Kachin Groups And Gov’t Make Plans To Repatriate IDPs

Most IDPs say they want to go home as soon as possible but only after a credible plan has been established for their safe and secure return.

By Network Media Group
Thursday, May 23, 2019

A meeting to discuss the safe return of thousands of internally displaced persons (IDPs) that fled from their villages from fighting between the Burma Army and Kachin Independence Army (KIA) is planned tomorrow by the government’s National Reconciliation and Peace Center (NRPC) and Kachin Humanitarian Concern Committee (KHCC).

KHCC chairman Rev. Dr Hkalam Samson told NMG the IDPs will start to be repatriated to their villages after an agreement is worked out with NRPC and the educational and healthcare sectors of the government.

Most IDPs say they want to go home as soon as possible but only after a credible plan has been established for their safe and secure return. No-one wants to flee fighting and end up living in a camp again.

Awng Latt, who fled from Tanine, told NMG he’s concerned about fighting between the Kachin Independence Army (KIA) and Burma Army.

“Although I want to return home, I’m worried we will suffer again. The main thing is we we have security. If our safety is guaranteed and government forces withdraw from our village it will better for us,” he said.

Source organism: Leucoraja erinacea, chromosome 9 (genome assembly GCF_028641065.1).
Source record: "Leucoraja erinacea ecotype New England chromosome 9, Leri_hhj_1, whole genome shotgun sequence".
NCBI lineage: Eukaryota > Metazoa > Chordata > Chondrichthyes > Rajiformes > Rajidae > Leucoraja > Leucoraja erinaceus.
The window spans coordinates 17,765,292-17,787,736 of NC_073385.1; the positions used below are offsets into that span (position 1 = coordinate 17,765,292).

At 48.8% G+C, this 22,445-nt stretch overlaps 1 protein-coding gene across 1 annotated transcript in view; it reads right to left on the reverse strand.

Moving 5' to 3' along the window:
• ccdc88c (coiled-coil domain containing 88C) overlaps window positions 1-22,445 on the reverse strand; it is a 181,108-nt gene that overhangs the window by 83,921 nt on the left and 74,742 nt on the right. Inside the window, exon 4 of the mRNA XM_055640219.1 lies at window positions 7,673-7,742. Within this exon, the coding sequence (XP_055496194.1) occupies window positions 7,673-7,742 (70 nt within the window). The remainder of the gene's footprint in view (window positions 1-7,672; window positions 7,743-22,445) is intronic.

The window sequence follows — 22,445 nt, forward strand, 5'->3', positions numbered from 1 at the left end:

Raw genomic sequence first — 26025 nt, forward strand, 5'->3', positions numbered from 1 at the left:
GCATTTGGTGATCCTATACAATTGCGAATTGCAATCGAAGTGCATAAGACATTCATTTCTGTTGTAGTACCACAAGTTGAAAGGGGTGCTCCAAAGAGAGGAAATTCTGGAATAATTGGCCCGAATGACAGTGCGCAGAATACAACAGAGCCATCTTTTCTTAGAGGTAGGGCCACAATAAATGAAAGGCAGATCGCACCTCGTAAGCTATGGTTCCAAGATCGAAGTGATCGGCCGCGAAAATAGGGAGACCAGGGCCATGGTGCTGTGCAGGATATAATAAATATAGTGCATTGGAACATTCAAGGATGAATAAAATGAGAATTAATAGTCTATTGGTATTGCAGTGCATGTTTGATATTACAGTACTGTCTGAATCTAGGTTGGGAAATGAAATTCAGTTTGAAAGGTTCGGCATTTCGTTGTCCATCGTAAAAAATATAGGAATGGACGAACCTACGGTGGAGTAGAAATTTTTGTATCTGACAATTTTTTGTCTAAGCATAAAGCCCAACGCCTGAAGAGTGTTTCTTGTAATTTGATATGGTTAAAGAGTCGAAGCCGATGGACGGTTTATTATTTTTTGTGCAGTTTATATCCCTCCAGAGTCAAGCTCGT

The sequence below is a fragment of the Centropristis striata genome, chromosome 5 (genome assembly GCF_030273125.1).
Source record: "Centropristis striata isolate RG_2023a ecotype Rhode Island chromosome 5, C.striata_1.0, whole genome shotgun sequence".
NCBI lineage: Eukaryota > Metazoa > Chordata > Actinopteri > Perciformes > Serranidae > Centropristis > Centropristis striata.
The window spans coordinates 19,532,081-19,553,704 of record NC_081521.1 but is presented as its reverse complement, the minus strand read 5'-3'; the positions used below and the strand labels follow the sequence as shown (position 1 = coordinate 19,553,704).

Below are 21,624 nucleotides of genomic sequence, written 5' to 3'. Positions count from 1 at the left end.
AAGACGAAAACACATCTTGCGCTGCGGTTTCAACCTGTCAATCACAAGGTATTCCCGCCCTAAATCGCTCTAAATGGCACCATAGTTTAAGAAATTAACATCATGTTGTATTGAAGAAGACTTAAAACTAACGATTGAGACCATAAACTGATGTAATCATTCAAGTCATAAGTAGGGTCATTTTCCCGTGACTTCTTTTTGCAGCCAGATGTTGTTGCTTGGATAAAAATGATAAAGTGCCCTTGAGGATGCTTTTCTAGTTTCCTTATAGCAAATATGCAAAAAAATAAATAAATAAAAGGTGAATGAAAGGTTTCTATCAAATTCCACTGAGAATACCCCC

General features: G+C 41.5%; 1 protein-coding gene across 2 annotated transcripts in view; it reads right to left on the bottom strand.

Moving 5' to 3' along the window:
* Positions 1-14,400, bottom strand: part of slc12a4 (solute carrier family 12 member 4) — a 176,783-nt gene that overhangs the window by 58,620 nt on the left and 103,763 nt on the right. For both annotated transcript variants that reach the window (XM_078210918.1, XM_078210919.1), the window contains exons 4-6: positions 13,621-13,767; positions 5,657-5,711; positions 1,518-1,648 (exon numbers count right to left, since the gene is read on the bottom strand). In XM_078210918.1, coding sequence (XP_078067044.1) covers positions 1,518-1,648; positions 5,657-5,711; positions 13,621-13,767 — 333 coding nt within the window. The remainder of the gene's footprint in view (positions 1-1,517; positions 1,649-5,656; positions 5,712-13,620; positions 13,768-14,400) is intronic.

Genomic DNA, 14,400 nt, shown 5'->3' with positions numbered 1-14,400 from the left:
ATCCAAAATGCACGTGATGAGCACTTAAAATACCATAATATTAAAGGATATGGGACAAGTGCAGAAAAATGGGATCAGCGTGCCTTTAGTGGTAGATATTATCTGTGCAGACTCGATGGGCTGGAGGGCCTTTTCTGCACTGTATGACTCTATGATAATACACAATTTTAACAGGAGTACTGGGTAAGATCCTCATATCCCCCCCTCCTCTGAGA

After the Army and KIA clashed in Aung Lod in Tanine township in early 2018, some IDPs fled to Myitkyina, the capital of Kachin State.

Ah Naw said they don’t get enough food to eat in the camp she is living in Chiphwe. Fighting near her village Kan Pai Yang forced her to move to the camp.

“In the past, we received enough food rations but the assistance was reduced. It will be difficult if we return to our village, but I want to go home,” Ah Naw said.

The Kachin Baptist Church opened two camps in Chiphwe for 500 IDPs that fled from fighting from 15 villages in 2012.

IDPs living in Naywonni IDP camp, located in Namkham, said they can’t go home after their village Olanpa was destroyed by the Myanmar Army. Soldiers are still stationed in the village that is located in Mansi township.

Lway Win Win Swe said she wants to return to his home if the landmines around her village are removed and the Army leaves the area.

Hkalam Samson said the repatriation of IDPs will be handled with dignity and in line with international standards.

“Our process depends on a ceasefire agreement between the KIO (Kachin Independence Organization) and government. This is the first thing. The second is deciding which IDPs will be returned to their villages if clashes are still happening.”

The NRPC and KHCC met in Naypyitaw on April 26 to discuss procedures for repatriating the IDPs.

Under a program administered by the Army, 150 IDPs were returned to Nam San Yang on January 30 and 200 returned to Nam San Yang on March 5.

Fighting has uprooted over 150,000 villagers from about 300 villages after a seventeen-year ceasefire with the KIO was broken by the Burma Army in June 2011.